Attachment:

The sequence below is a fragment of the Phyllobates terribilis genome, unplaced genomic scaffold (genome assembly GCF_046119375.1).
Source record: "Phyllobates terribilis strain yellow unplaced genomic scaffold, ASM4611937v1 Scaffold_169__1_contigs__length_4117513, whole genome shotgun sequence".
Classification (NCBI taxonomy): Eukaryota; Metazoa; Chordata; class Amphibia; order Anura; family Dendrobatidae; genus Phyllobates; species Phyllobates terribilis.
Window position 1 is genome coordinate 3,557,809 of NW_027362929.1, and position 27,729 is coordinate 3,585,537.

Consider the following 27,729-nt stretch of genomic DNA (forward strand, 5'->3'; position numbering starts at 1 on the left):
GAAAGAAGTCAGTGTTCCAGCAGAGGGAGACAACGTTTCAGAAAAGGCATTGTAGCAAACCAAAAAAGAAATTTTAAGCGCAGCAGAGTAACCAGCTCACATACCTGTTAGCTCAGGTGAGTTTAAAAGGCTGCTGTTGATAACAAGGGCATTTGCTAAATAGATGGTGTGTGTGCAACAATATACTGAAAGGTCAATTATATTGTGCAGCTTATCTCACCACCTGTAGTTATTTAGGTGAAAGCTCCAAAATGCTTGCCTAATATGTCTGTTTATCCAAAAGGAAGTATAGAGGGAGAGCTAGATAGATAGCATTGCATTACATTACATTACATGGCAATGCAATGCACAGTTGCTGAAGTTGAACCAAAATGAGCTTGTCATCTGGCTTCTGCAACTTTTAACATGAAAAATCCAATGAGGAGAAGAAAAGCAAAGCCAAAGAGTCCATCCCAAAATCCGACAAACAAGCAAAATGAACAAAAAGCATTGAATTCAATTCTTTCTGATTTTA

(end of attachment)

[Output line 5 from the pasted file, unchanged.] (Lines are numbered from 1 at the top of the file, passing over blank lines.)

Consider the following 27,729-nt stretch of genomic DNA (forward strand, 5'->3'; position numbering starts at 1 on the left):